First off, the AOD has the cable for line pressure.
The AOD-E and 4R70W are electronic units.
The AOD with either the normal gear ratio or wide ratio can be put in a car with a carb and simply hook the trans to the carb with the Lokar cable. Easy and works great.
If you use a 4R70W or AOD-E trans in and old car with a carb, you HAVE to get an electronic control device like the Baumann TCS to control the shifting of the trans. You also have to rig up and install a throttle position sensor for the TCS unit to operate correctly.
Last time I checked, the TCS unit and needed cable was over $400. They have a new Optishift unit that doesn't need a laptop to program but that costs more
A call to Lentech or Baumann will answer all your questions.
The AOD shift pattern and stock shifter dilemma can be corrected with a valve body change (something you would have to modify anyway to get the shift rpm's correct.
I LIKE my AOD. It is a simple set up to the carb with the Lokar cable.
The BIG issue with Any cable trans is setting the cable correctly. If it is set to loose, you will fry the trans is a couple miles. Been there, done that - no fun ;-(
Setting the cable is easy just make sure it is done before you drive the car.
The normal AOD has a 2:40 first gear, 1:47 second, 1:1 third and a .667 fourth. The wide ratio unit (and the 4R70W) has a 2:84 first gear, 1:55 second, 1:1 third and a .70 fourth gear.
Either one works well with a 3:50 gear.
In my car I have a wide ratio AOD and a 4:11 gear. It is a street/strip car that will run high 11's but still be at home cruising on the expressway at 70 mph. A very nice combo in my mind...
Let's get back to your engine.
I see someone figured tour compression ratio and showed you how to do the math. That is great ! But. It looks like they assumed the head gasket had 10cc's of volume. The problem there is the head gasket isn't round. It is an odd shape. I cc'd many of them. The Felpro 1013 gasket has 9 cc's, the Felpro 8347 gasket which is a bit thicker has 11 cc's. So, the 10 cc estimate was correct in a sense. let's say we use your big number for head cc of 57 and your 12 cc TDC volume. With a 1013 gasket your compression is 57+12+9=78. 78+731=809. 809/78=10.37. If you use the thicker Felpro 8347 gasket your ratio is 57+12+11=80, 80+731=811, 811/80=10.13. So to lower your compression a tad, use the Felpro 8347 gasket. That plus unshrouding the valves and cleaning up the chambers blending in the unshroud machining area etc should get you down to 10:1 provide you only have the heads milled a few thou just enough to get the flat. 0.020" sound excessive to me.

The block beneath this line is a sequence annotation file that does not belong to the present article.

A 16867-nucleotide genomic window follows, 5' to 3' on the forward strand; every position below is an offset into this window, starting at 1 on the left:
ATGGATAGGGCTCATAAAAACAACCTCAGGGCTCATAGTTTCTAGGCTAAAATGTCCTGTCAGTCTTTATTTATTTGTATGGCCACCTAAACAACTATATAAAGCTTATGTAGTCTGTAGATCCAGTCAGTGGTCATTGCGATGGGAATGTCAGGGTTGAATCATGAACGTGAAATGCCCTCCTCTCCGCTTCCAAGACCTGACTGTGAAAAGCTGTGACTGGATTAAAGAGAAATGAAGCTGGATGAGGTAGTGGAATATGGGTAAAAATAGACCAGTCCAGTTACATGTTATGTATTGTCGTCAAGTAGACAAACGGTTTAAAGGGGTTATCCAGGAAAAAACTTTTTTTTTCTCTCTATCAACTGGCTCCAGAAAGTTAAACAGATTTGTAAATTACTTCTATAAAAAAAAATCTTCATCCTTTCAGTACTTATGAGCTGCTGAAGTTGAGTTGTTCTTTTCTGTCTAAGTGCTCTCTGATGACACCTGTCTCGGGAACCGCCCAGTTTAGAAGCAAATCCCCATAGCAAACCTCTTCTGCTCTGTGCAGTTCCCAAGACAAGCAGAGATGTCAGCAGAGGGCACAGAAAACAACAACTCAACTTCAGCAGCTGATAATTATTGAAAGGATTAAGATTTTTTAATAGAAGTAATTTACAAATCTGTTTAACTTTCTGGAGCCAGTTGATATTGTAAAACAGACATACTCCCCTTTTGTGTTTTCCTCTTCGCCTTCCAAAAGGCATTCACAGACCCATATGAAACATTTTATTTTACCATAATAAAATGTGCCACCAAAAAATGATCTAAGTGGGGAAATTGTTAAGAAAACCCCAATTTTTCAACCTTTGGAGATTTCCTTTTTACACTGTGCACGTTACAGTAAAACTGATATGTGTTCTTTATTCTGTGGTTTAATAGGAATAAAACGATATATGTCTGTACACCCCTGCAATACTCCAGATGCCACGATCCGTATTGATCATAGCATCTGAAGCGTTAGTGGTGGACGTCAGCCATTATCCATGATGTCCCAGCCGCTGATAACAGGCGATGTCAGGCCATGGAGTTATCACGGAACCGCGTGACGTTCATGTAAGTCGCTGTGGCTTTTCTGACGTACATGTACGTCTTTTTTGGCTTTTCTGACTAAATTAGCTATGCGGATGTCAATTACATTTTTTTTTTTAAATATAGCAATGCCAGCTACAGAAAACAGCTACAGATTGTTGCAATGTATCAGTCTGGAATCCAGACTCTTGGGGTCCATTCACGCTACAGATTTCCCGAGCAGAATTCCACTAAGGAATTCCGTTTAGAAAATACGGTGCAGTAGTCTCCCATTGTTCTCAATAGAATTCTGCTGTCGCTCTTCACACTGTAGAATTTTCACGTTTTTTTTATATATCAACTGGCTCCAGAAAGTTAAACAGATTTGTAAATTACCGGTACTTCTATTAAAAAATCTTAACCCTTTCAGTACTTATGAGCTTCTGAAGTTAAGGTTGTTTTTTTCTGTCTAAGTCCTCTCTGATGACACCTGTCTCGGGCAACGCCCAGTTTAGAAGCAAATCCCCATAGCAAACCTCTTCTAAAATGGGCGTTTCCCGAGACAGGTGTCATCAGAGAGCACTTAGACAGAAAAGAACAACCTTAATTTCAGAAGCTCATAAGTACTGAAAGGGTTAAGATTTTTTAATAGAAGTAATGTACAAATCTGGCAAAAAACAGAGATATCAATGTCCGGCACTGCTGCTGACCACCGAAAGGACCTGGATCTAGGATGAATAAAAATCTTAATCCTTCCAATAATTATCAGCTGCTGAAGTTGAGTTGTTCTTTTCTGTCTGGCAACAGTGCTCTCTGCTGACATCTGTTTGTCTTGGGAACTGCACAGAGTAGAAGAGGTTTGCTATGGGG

Best thing, in my opinion, to do is get all machining and unshrouding blending done first. CC the heads accurately, CC the gasket you are using, CC the piston again at TDC to confirm your 12 cc figure (seems a bit low to me from engines I measured) and then come here with the exact compression ratio and ask for cam advice.
You will need to give up more info on exactly what you want from the engine. You mentioned you would like a little lope to idle (as do I), some of the cams such as the Ford cam will idle smoother. Will you be happy in years to come with smooth idling engine ???
Tell us more about how the car will be driven. Will it ever see a drag strip?
How much does the car weigh? Is only beating the occasional Chevy on the street your main desire?
You did mention gas mileage as a concern. Tight condition there... power uses gas... beating a Chebby uses gas... what mileage are you looking to get?
Will the family always be in the car along with luggage (all of which adds weight)? How big are your tires going to be?
A lot of factors need to be taken into account when picking a cam. It is the biggest decision one has to make when building an engine, again, in my opinion.
I've been reading this forum for many years. Cam choice is always a big topic here. Choose wisely.